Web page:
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Slipperduke

The Camden Cad
Joined
Aug 24, 2004
Messages
4,333
Location
North London
There's never a dull moment in the EPL. Just 24 hours after the farcical scenes at St James Park, Alan Curbishley nipped in ahead of Kevin Keegan to become the first manager of the season to leave his club, resigning after an unhappy spell at West Ham.


The history books will hint at a short, yet successful tenure for the former Charlton boss, but you won't find many Upton Park regulars who would agree with that assessment. Ordinarily any manager responsible for dramatic survival on the last day of the season and a subsequent return to the safety of mid-table, would be universally lauded, but life is never that simple at West Ham. Curbishley's cautious, understated style won him few friends on the terraces and his habit of reverting to 4-5-1 in the face of anyone remotely threatening infuriated a notoriously unforgiving fanbase.


Catastrophic injuries derailed his final full campagin, but the board refused to let him use it as an excuse. "I'm not allowed to mention injuries anymore," he noted acidly in one recent press conference. More critically though, Curbishley was again undermined by the club's hierachy when Italian Gianluca Nani was appointed in March with a mandate to control transfer policy, a decision that eroded the manager's credibility with the fans, the media and the players. The sale, against Curbishley's wishes, of Anton Ferdinand and George McCartney, the latter for family reasons, to Sunderland was the final straw.


I continue to be mystified by English football's current obsession with diluted power. The two most consistently successful managers in the country, Sir Alex Ferguson and Arsene Wenger, rule their domain from a single-seated throne, with full control of the club, yet teams like Tottenham Hotspur, Newcastle and West Ham appear convinced of the need for a Director of Football. Can you imagine someone selling Nemanja Vidic and Patrice Evra behind Ferguson's back? They'd have to go into hiding as soon as the cheques cleared.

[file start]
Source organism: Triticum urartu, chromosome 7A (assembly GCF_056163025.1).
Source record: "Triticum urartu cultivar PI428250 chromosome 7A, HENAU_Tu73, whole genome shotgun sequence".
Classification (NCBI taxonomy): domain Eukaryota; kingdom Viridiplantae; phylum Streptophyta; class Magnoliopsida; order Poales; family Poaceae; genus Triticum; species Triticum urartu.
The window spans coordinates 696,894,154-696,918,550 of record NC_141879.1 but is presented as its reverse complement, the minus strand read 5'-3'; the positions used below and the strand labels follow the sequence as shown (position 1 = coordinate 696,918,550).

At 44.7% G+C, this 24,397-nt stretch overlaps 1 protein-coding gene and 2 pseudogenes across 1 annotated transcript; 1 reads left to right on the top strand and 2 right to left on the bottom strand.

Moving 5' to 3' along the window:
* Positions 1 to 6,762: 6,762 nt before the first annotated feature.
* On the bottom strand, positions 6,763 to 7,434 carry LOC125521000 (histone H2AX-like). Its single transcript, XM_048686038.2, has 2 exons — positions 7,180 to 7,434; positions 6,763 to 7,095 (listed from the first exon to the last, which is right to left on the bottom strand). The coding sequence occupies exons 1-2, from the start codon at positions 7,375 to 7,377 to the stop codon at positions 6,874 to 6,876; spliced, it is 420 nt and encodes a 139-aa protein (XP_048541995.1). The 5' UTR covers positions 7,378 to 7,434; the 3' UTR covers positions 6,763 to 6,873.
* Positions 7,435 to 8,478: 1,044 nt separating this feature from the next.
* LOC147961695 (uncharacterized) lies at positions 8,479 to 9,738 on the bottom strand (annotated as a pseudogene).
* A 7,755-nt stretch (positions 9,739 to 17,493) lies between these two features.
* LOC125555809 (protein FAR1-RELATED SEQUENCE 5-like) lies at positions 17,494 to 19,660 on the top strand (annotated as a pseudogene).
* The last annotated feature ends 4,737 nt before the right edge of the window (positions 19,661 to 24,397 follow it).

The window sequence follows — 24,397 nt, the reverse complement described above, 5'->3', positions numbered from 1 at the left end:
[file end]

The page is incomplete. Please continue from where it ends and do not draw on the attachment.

Curbishley was a good man with a proven track record, but it seems that he could only take so much interference before his patience snapped. It's a lonely existence, carrying the can for an entire football club, but it must be impossible to cope when you're not even allowed to decide who plays for you. If West Ham had lost their next game, the fans wouldn't be shouting, "Nani out!" they'd be baying for Curbishley's blood instead. In the end, he must have decided that he didn't really need it in his life and few would argue.


The future now looks unclear for the Hammers. There aren't very many good managers looking for employment and those that are may not fancy working in such a restricted environment. Scott Duxbury, West Ham's young CEO, will have a lot to think about this morning.
 

Slipperduke

The Camden Cad
Joined
Aug 24, 2004
Messages
4,333
Location
North London
Funny how this all came about whilst you were at the Talksport Radio studios following your stint on air.

Yeah, I wondered why Paul Hawksbee kept looking over my head at the Sky Sports News monitor while I was talking!

Had to dash straight back from the studios to my flat to knock this one out right on the cusp of deadline, but as has been said, I could have written it weeks ago! Daft Hammers.

Cheers for the message by the way, Ken. I thought I must have sounded terrfied!
 
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